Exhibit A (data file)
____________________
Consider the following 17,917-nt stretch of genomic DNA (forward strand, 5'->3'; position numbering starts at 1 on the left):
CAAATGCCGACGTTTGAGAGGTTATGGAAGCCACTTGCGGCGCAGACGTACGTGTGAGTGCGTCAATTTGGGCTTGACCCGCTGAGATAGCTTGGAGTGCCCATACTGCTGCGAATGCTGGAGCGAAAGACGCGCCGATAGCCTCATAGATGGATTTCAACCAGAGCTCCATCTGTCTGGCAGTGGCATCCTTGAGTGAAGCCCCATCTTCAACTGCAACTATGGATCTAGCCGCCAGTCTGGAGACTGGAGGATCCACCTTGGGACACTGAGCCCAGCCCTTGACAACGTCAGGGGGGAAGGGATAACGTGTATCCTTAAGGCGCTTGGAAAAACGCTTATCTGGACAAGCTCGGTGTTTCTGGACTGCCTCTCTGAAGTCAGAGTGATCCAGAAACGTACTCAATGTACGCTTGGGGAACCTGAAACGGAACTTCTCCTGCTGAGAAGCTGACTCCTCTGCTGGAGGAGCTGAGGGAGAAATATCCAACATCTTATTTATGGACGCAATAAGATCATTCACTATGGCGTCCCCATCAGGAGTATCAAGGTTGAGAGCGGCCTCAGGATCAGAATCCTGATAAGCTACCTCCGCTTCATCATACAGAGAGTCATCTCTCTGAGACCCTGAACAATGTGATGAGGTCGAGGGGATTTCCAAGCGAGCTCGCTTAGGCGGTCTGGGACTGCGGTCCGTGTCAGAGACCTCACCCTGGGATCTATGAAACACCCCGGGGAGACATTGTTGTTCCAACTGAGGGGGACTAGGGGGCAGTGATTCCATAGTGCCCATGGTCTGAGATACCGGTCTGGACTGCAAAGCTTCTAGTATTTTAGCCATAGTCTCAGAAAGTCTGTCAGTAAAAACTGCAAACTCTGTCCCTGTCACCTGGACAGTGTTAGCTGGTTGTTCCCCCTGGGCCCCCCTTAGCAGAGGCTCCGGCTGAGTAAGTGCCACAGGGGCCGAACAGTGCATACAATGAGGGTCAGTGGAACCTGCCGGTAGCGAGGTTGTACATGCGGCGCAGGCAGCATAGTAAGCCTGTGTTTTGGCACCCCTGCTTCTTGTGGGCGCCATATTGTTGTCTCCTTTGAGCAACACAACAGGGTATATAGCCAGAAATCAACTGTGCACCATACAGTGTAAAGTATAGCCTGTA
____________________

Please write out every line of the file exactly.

Consider the following 17,917-nt stretch of genomic DNA (forward strand, 5'->3'; position numbering starts at 1 on the left):
CAAATGCCGACGTTTGAGAGGTTATGGAAGCCACTTGCGGCGCAGACGTACGTGTGAGTGCGTCAATTTGGGCTTGACCCGCTGAGATAGCTTGGAGTGCCCATACTGCTGCGAATGCTGGAGCGAAAGACGCGCCGATAGCCTCATAGATGGATTTCAACCAGAGCTCCATCTGTCTGGCAGTGGCATCCTTGAGTGAAGCCCCATCTTCAACTGCAACTATGGATCTAGCCGCCAGTCTGGAGACTGGAGGATCCACCTTGGGACACTGAGCCCAGCCCTTGACAACGTCAGGGGGGAAGGGATAACGTGTATCCTTAAGGCGCTTGGAAAAACGCTTATCTGGACAAGCTCGGTGTTTCTGGACTGCCTCTCTGAAGTCAGAGTGATCCAGAAACGTACTCAATGTACGCTTGGGGAACCTGAAACGGAACTTCTCCTGCTGAGAAGCTGACTCCTCTGCTGGAGGAGCTGAGGGAGAAATATCCAACATCTTATTTATGGACGCAATAAGATCATTCACTATGGCGTCCCCATCAGGAGTATCAAGGTTGAGAGCGGCCTCAGGATCAGAATCCTGATAAGCTACCTCCGCTTCATCATACAGAGAGTCATCTCTCTGAGACCCTGAACAATGTGATGAGGTCGAGGGGATTTCCAAGCGAGCTCGCTTAGGCGGTCTGGGACTGCGGTCCGTGTCAGAGACCTCACCCTGGGATCTATGAAACACCCCGGGGAGACATTGTTGTTCCAACTGAGGGGGACTAGGGGGCAGTGATTCCATAGTGCCCATGGTCTGAGATACCGGTCTGGACTGCAAAGCTTCTAGTATTTTAGCCATAGTCTCAGAAAGTCTGTCAGTAAAAACTGCAAACTCTGTCCCTGTCACCTGGACAGTGTTAGCTGGTTGTTCCCCCTGGGCCCCCCTTAGCAGAGGCTCCGGCTGAGTAAGTGCCACAGGGGCCGAACAGTGCATACAATGAGGGTCAGTGGAACCTGCCGGTAGCGAGGTTGTACATGCGGCGCAGGCAGCATAGTAAGCCTGTGTTTTGGCACCCCTGCTTCTTGTGGGCGCCATATTGTTGTCTCCTTTGAGCAACACAACAGGGTATATAGCCAGAAATCAACTGTGCACCATACAGTGTAAAGTATAGCCTGTA